I’m often asked about results with the White MuzzleLoading System. Most shooters don’t have much trouble with the concept. It’s obvious that loading is easy, the rifles are of high quality, and it’s easy to find out that they’re accurate. What shooters really want to know is what happens when they pull the trigger on a game animal.
The problem here is that many buyers of White products are as new to muzzle-loading as they are to White products. Their only experience has been with modern high performance rifles and metallic cartridges. So the question is quite natural for them.
It’s not all that natural for someone who’s been into muzzleloading for a while. Most of these shooters only have to witness how hard White’s bullets hit at extended ranges to recognize how potentially effective they are. All they need do is compare their experience with round balls or shorter bullets available elsewhere from our competitors. The difference is obvious to anyone with much experience.
…Most of these shooters only have to witness how hard White’s bullets hit at extended ranges to recognize how potentially effective they are. All they need do is compare…The difference is obvious…
If I could get you out to the range to fire a few shots, you’d catch on real quick. Just seeing those big SuperSlugs, PowerPunch or PowerStars smack a rock is a sight to behold. And they get there so quick compared to any other muzzleloading bullet. We joke about experienced muzzleloading shooter’s reaction to the System when they witness their first shot. Many of these shooters are truly frustrated. They’ve usually had some disappointments with short interference fit bullets and round balls. So when they first see White’s PowerPunch and PowerStars perform they can’t be blamed for how they act.
Generally, the reaction will take one of two forms. The funniest one is the whoop and holler. It’s sometimes accompanied by a jump. I’ve seen shooters bounce as high as the bushes with that first impressive shot. The other reaction is more prosaic. This type just reaches for the wallet and tries to buy the rifle he just saw demonstrated. They seem to think that this one rifle is a fluke and no other will do the same.
Well, the old Lyman handbook used to show a bag of pudding with the caption, “‘da proof of ‘da pudding ain’t in chawin’ ‘da string.” Shooting rocks is fun and illustrative but it isn’t the same as hunting big game and seeing those quick kills firsthand. Even studying the ballistic handbooks is not good enough, not even when they demonstrate that White’s SuperSlug. PowerPunch and PowerStar bullets consistently show far better retained velocity and energy than the competition. And flatter trajectories for better long range hits. And faster second shots when needed using the White System.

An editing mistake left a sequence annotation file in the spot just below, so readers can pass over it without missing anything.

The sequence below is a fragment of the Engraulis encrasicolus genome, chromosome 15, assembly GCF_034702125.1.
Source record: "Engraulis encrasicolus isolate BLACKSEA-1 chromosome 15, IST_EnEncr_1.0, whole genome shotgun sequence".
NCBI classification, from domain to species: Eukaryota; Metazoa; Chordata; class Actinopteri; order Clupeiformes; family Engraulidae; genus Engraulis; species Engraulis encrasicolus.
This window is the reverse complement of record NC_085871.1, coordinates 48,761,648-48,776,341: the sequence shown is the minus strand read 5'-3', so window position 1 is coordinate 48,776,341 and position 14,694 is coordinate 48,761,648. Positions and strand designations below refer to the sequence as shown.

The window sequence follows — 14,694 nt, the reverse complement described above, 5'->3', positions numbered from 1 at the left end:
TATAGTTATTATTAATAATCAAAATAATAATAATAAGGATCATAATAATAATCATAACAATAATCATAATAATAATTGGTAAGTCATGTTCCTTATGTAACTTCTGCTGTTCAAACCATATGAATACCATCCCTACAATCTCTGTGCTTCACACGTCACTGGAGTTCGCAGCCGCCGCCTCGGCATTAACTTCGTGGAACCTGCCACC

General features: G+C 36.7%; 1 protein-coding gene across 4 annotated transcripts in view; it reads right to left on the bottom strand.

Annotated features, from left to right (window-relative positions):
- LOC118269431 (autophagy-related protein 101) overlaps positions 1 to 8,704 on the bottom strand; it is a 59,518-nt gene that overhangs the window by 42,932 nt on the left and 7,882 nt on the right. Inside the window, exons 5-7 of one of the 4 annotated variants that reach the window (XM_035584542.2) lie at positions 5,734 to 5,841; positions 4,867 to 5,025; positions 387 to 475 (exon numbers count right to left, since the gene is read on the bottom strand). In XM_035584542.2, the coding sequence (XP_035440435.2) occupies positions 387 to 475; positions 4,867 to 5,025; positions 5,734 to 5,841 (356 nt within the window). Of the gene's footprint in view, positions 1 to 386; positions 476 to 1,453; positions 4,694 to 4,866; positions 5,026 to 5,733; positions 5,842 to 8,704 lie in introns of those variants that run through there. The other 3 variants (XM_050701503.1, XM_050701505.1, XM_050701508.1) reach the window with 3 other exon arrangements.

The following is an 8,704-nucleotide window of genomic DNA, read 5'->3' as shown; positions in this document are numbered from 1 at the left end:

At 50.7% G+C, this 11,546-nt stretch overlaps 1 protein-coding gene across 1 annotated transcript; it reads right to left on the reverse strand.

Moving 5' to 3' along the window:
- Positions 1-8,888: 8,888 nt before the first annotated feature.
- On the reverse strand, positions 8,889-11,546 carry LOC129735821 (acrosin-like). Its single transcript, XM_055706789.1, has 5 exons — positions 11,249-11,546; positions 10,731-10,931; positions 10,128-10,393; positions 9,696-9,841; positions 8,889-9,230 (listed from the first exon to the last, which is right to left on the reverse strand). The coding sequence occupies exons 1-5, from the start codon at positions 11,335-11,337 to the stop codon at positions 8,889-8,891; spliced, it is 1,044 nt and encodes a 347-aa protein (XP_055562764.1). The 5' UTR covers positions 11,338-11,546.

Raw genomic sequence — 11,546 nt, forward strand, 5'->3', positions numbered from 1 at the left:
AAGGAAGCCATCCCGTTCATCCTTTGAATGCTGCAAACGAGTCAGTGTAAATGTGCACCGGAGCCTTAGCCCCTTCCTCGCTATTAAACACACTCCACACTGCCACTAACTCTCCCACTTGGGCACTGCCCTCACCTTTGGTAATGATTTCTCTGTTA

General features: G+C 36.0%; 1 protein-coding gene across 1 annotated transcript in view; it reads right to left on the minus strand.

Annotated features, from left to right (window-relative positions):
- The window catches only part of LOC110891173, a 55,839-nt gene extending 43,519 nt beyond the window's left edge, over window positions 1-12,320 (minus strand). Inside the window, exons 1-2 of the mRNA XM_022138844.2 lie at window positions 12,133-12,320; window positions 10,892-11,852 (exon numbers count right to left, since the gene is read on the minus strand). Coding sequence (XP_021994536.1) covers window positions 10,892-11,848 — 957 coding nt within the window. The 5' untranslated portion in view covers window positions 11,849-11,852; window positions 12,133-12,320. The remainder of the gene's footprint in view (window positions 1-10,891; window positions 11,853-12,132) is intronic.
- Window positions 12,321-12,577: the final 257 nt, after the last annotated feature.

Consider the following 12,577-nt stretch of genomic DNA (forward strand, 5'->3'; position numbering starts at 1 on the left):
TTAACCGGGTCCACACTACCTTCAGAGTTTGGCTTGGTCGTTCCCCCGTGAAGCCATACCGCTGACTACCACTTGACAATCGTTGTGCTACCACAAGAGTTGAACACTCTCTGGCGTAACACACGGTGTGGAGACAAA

Even the recognition that White’s big, soft, Enhanced Lead bullets can expand into monstrous mushrooms isn’t enough. What’s enough is the actual experience. Lacking that, I’m going to attempt to verbally illustrate just what the System is capable of.
The original Winchester 45-100 bullet that evolved into the White SuperSlug. The expanded bullet is from the huge moose shown here that I shot in 1974 near the Chitina River in Alaska, using a double rifle by J. Hayton, which I had rebarreled to .451 for the 45-100 475 grain bullet. I sized it to .450 for a slip-fit and shot it with 70 grains Dupont 2Fg Black Powder. This was the first use of what eventually became the White Muzzleloading System and the revolutionary SuperSlug.
In 1974, long before I named the White Muzzleloading System but during the time when my thinking on the subject was maturing, Fred Goodhue and I went moose hunting in Canada with Pink Mountain Outfitters. There were a zillion moose in the country, all of them immersed in water up to their necks. The Indian guides, as averse to a dunking as anyone, claimed that the technique was to find the moose, spook him out of the water then drop him on the “beach,” if the thin strip of muskeg between water and pines could be called a beach.
Fred was shooting a heavy octagon barreled 45 caliber 1-22″ twist rifle that I had made for him. It fired Lyman’s #457121, a 175 grain bullet sized to .450 to slip fit into the .451 bore of Fred’s rifle, loaded over 90 grains of FFg Black Powder.
Fred and the guide eventually found a good bull, naturally shoulder deep in a lake. The guide cautioned Fred to drop the bull before he hit the trees. He’d be awfully hard to track in the brush. It was a good 180 yard shot to the bull.
Sure enough, the bull spooked out of the water, hesitated on the “beach” and Fred dropped him with a shot through the lungs and into the opposite shoulder. The Indian said, “Hey, good shot.” He had no idea what comparatively terrific muzzleloading performance he’d just seen. He’d never witnessed a shot from a muzzleloader in his whole life!
…”Why is the System so effective?” That we should even have to ask that question is the result of the brainwashing–by Weatherby and others– with their magnum-cased high velocity cartridges…